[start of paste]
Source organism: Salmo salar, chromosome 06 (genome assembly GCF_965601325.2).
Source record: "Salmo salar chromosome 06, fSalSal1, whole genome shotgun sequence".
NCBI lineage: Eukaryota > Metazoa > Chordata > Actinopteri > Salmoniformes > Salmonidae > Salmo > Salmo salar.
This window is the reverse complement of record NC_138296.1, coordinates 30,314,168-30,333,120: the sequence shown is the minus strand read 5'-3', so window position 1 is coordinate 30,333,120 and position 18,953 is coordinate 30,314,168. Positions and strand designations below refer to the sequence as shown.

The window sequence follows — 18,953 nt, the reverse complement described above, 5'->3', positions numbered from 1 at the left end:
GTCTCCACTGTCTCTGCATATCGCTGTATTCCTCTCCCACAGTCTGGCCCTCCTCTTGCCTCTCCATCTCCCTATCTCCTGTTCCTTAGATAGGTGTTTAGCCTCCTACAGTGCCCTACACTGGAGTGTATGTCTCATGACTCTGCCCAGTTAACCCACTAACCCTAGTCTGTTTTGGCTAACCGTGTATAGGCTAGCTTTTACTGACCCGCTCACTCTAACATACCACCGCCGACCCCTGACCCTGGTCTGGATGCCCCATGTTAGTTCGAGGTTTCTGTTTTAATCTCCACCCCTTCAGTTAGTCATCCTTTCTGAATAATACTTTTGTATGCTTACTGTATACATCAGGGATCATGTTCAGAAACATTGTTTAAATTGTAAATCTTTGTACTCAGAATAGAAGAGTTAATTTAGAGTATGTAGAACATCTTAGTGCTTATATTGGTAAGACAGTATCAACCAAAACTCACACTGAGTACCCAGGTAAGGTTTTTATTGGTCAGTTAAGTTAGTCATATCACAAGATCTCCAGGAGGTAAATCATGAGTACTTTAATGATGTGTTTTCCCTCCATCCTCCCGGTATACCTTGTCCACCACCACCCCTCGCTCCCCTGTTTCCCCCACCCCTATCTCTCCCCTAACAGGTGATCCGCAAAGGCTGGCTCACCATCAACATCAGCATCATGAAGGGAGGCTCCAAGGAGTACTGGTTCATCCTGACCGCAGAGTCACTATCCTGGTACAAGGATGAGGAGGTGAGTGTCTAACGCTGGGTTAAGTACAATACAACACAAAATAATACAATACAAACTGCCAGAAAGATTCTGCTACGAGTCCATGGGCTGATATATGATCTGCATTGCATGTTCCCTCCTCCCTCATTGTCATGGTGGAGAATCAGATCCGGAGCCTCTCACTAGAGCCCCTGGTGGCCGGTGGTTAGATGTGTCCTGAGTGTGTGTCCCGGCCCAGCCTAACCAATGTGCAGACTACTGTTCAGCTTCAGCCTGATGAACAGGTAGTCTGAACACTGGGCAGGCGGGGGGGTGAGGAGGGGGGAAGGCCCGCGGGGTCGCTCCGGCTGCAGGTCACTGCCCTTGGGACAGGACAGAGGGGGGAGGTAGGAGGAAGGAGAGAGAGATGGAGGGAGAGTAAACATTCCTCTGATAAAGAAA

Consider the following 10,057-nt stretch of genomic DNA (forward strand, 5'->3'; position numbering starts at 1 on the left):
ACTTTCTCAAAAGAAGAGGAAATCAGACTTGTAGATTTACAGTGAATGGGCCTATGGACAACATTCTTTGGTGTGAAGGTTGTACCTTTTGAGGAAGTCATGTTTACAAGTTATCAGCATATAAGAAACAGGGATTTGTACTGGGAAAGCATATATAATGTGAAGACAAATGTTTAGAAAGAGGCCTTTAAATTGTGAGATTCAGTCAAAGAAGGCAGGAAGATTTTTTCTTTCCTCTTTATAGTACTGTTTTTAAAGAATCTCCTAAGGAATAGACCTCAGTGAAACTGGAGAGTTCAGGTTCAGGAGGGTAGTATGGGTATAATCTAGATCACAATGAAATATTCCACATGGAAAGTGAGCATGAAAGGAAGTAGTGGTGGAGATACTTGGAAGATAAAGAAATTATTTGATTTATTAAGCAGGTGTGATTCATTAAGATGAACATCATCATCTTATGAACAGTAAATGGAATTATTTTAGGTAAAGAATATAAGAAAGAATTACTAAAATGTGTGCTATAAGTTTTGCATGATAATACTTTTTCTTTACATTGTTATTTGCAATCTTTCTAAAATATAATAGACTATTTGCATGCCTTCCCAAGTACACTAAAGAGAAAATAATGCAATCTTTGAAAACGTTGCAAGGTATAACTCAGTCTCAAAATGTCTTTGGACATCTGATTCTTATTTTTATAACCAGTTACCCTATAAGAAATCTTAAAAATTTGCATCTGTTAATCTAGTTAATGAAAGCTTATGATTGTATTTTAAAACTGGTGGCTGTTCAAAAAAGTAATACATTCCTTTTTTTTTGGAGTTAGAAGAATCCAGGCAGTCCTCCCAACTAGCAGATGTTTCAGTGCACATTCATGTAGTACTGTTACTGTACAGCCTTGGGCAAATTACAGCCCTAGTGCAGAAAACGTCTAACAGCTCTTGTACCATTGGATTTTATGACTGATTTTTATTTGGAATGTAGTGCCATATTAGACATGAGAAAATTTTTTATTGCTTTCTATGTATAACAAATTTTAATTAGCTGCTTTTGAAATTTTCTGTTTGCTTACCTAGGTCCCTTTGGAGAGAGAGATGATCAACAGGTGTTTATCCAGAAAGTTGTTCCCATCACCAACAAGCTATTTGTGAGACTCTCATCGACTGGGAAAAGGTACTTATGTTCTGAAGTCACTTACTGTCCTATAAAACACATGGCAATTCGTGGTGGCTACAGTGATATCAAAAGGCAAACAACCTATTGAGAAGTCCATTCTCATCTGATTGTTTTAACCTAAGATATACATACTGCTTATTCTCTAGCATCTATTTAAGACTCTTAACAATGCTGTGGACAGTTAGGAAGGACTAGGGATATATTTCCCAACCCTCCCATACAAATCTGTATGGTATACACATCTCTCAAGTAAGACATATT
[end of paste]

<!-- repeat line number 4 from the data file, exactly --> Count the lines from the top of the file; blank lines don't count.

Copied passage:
This window is the reverse complement of record NC_138296.1, coordinates 30,314,168-30,333,120: the sequence shown is the minus strand read 5'-3', so window position 1 is coordinate 30,333,120 and position 18,953 is coordinate 30,314,168. Positions and strand designations below refer to the sequence as shown.